Friday, March 30, 2007

in surf city it was two girls for every boy; in soc city it's three retirees for every new ph.d.

The big annual meeting of demographers is going on in New York City, and even though I'm not able to attend, I thought I could at least write a demographically-minded post. The new issue of Footnotes, the newsletter of the American Sociological Association, has an article titled "Too Few Ph.D.'s" that makes the following observation:
"Since 1993, the 'replacement rate'--the ratio of the annual number of new PhDs awarded to the number of PhDs retiring--has steadily declined in all social science disciplines. Figure 1 shows the replacement rate between 1993 and 2003 for these disciplines. ... By 2003 (the last year for which data were available), there were two-thirds of a new psychology PhD for every PhD psychology retiree. In contrast, there was less than one third (.29) of a new PhD for every one PhD retiree in sociology."
Among other things, this observation would seem to explain:

1. My sense that, in certain institutional respects, the experience of my broad cohort in sociology has resembled that of a game of musical chairs, only except instead removing chairs, removing people.

2. The increasing difficulties editors report in finding people to peer review articles.


Corey said...

One would think that this structural situation makes for an attractive job market for young scholars in the social sciences. However, many institutions are not replacing retirees at a 1 to 1 ratio. My current institution, for instance, went from 15 tenure track sociologists in the late 1980s to 9 today. Despite the evidence that we are carrying a heavier load than many other departments, it's hard to get tenure lines out of the central administraiton.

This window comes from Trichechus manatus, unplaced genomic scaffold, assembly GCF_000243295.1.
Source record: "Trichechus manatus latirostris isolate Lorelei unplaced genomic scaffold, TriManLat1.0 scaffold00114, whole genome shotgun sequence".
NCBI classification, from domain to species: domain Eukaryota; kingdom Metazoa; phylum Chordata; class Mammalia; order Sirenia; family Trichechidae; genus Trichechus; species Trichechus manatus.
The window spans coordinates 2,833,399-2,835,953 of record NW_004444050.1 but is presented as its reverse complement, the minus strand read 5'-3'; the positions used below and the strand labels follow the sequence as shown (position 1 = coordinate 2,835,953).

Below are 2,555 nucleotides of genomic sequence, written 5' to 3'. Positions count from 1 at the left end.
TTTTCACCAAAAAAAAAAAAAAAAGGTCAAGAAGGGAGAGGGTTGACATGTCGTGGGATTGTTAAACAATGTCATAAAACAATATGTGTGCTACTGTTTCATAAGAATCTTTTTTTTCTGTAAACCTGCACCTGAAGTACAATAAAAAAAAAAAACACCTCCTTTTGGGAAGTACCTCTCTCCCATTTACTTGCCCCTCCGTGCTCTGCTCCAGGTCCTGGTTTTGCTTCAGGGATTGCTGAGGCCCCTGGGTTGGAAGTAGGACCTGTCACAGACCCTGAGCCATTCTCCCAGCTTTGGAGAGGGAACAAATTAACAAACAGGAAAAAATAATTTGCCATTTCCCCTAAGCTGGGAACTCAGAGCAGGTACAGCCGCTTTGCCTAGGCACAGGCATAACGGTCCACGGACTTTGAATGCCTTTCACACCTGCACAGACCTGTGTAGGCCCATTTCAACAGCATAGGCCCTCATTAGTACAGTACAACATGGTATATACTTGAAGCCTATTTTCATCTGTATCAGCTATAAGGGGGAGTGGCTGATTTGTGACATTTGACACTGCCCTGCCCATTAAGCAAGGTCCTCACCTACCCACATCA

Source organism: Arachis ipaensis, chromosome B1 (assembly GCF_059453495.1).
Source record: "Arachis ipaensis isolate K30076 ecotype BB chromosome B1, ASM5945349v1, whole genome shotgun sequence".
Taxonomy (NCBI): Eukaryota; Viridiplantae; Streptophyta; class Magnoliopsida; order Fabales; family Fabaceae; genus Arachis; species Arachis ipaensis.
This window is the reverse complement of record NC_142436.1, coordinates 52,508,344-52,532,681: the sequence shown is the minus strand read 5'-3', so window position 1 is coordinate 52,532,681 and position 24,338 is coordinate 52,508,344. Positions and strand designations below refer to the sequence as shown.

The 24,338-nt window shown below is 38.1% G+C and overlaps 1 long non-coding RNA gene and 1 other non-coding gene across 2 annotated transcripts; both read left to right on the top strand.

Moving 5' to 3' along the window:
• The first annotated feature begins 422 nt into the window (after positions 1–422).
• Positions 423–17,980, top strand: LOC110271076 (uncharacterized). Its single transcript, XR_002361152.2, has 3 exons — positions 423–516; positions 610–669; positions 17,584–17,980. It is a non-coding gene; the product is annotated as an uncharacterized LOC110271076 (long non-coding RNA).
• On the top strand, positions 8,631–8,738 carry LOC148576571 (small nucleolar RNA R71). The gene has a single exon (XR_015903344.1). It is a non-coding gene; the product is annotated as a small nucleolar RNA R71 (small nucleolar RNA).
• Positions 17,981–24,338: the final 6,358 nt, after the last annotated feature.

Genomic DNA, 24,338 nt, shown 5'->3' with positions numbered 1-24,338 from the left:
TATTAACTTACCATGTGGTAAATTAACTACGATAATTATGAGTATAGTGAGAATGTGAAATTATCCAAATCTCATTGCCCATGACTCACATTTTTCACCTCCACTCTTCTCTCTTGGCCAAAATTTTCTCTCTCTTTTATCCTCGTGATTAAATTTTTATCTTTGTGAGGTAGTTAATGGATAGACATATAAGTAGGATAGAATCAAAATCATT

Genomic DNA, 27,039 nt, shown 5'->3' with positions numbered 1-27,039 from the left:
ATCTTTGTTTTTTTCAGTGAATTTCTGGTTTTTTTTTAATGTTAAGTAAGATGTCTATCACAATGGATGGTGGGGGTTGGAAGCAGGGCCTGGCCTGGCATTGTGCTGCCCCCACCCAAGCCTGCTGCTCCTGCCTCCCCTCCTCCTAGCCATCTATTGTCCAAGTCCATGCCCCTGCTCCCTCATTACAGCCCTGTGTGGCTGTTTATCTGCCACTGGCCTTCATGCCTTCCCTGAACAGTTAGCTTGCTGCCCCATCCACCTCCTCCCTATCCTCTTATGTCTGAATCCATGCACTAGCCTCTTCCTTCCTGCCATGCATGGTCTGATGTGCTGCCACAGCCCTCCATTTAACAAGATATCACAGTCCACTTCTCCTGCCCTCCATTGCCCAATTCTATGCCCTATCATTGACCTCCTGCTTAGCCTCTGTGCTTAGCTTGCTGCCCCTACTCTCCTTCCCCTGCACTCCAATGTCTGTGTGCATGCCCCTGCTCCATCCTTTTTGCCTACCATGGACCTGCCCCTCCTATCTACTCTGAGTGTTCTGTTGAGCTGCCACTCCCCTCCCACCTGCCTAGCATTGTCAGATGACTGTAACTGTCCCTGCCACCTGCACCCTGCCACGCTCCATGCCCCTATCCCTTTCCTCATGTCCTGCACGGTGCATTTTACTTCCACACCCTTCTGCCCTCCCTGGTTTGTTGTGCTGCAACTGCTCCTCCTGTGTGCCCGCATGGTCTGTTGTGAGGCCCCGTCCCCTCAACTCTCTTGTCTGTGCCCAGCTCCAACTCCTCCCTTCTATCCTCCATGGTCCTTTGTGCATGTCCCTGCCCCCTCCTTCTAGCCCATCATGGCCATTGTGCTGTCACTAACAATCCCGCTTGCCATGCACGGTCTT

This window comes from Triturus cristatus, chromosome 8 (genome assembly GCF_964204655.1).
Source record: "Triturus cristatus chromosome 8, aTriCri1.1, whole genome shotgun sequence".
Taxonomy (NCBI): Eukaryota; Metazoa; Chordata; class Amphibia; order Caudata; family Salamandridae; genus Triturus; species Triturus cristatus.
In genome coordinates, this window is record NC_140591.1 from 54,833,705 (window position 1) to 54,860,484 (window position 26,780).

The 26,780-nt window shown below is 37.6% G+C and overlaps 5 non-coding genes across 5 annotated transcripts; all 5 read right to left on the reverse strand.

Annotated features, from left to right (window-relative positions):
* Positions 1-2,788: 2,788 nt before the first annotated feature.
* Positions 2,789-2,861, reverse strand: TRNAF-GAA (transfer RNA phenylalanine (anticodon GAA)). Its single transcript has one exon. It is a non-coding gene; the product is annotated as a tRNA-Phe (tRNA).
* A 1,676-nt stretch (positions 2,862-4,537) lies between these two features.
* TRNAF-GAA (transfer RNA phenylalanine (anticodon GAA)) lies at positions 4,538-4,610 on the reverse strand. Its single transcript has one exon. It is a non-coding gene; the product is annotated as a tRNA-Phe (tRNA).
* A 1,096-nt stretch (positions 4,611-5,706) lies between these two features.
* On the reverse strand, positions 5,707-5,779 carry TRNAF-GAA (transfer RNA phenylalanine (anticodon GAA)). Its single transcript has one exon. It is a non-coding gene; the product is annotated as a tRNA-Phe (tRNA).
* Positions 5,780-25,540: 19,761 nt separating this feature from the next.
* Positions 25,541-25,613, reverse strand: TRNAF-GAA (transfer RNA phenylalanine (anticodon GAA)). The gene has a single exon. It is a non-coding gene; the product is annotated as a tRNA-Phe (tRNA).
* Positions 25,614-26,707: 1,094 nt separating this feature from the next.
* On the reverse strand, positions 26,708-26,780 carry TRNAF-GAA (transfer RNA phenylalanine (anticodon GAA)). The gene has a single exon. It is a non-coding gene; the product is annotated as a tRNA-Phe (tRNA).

Did the Footnotes article touch on this tendency at all (e.g., the increasing use of adjunct or otherwise non-tenure track labor to replace retirees?) I would go read it myself, but I let my membership lapse and am trying to decide if it's worth the dues this year. [The ASA's dues fee structure is a whole other issue].

Ang said...

...I came here to post, but Corey answered my question. And, uh, scared the daylights out of me.

Anonymous said...

The world is your oyster.

Corey said...

Sorry... didn't mean to scare anyone. If my cohort is any indicator, people are getting jobs. I just wondered if the Footnotes piece was painting too rosy of a picture. [Having not read the article at all, I may have misread Jeremy's point].

Incidently, if anyone on the market does law and society type stuff, we're (West Virginia) recruiting. You can drop me a line if interested.

Drek said...

Hell, if my cohort is an answer, then finding a job is a little like capturing a Yeti. Difficult, time-consuming, and fraught with the suspicion that your prey is a myth.

Ang said...

Corey, I'm just being dramatic. I like to worry about the job market and the adjunct problem generally, almost as if it were a hobby.

Anonymous said...

"I just wondered if the Footnotes piece was painting too rosy of a picture."

Footnotes...rosy picture...that'd be a first! But seriously...they go out of their way to do just the opposite. hand-wringing about teh "unemployment" of Ph.D.s as if they had serious numbers.

Anonymous said...

What do sociologists DO?

Tom Volscho said...

At my university there was a downsizing wave in 2002-04 where they gave some of the older faculty "sweet deal" retirement packages and then filled the labor gaps by increasing the teaching burdens of graduate students and hiring adjuncts.

The money does not flow like it used to from the university, so as many readers of this blog know, grant-getters are in high demand. The last three hires at my school were proficient grant-getters.

I know a lot of the people being recruited to run public universities are coming out of the corporate sector, MBA, etc. As we all know, they really do try to point the universities into more of a market orientation (even with decades of structural and path dependence). This means that some people have to make intellectual compromises.